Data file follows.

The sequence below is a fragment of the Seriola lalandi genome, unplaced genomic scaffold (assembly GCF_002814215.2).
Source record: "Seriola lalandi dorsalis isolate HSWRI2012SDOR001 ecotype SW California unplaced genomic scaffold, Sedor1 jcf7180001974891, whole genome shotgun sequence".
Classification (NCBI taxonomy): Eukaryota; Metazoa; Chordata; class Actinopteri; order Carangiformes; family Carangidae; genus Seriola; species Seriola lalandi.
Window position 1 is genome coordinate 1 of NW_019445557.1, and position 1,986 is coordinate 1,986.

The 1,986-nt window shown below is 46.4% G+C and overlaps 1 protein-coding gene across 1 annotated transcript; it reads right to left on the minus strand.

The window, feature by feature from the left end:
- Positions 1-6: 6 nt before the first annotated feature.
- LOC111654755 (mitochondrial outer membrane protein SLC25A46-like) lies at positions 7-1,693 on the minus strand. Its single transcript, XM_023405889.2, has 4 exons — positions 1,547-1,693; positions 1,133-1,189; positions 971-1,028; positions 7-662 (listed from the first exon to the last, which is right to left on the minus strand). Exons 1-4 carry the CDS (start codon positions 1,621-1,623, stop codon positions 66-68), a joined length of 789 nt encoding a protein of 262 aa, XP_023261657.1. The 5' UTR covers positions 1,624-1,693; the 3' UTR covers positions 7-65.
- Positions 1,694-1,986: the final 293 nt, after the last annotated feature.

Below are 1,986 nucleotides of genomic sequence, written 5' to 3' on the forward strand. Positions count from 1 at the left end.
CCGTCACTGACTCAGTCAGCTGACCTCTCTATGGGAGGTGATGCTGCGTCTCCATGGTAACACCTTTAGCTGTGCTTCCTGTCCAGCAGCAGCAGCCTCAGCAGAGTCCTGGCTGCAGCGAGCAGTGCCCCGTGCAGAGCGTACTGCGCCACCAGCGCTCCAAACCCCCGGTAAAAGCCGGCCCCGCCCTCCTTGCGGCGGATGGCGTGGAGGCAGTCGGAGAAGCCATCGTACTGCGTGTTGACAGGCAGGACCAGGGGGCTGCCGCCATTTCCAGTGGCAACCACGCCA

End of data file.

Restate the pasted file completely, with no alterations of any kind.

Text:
The sequence below is a fragment of the Seriola lalandi genome, unplaced genomic scaffold (assembly GCF_002814215.2).
Source record: "Seriola lalandi dorsalis isolate HSWRI2012SDOR001 ecotype SW California unplaced genomic scaffold, Sedor1 jcf7180001974891, whole genome shotgun sequence".
Classification (NCBI taxonomy): Eukaryota; Metazoa; Chordata; class Actinopteri; order Carangiformes; family Carangidae; genus Seriola; species Seriola lalandi.
Window position 1 is genome coordinate 1 of NW_019445557.1, and position 1,986 is coordinate 1,986.

The 1,986-nt window shown below is 46.4% G+C and overlaps 1 protein-coding gene across 1 annotated transcript; it reads right to left on the minus strand.

The window, feature by feature from the left end:
- Positions 1-6: 6 nt before the first annotated feature.
- LOC111654755 (mitochondrial outer membrane protein SLC25A46-like) lies at positions 7-1,693 on the minus strand. Its single transcript, XM_023405889.2, has 4 exons — positions 1,547-1,693; positions 1,133-1,189; positions 971-1,028; positions 7-662 (listed from the first exon to the last, which is right to left on the minus strand). Exons 1-4 carry the CDS (start codon positions 1,621-1,623, stop codon positions 66-68), a joined length of 789 nt encoding a protein of 262 aa, XP_023261657.1. The 5' UTR covers positions 1,624-1,693; the 3' UTR covers positions 7-65.
- Positions 1,694-1,986: the final 293 nt, after the last annotated feature.

Below are 1,986 nucleotides of genomic sequence, written 5' to 3' on the forward strand. Positions count from 1 at the left end.
CCGTCACTGACTCAGTCAGCTGACCTCTCTATGGGAGGTGATGCTGCGTCTCCATGGTAACACCTTTAGCTGTGCTTCCTGTCCAGCAGCAGCAGCCTCAGCAGAGTCCTGGCTGCAGCGAGCAGTGCCCCGTGCAGAGCGTACTGCGCCACCAGCGCTCCAAACCCCCGGTAAAAGCCGGCCCCGCCCTCCTTGCGGCGGATGGCGTGGAGGCAGTCGGAGAAGCCATCGTACTGCGTGTTGACAGGCAGGACCAGGGGGCTGCCGCCATTTCCAGTGGCAACCACGCCA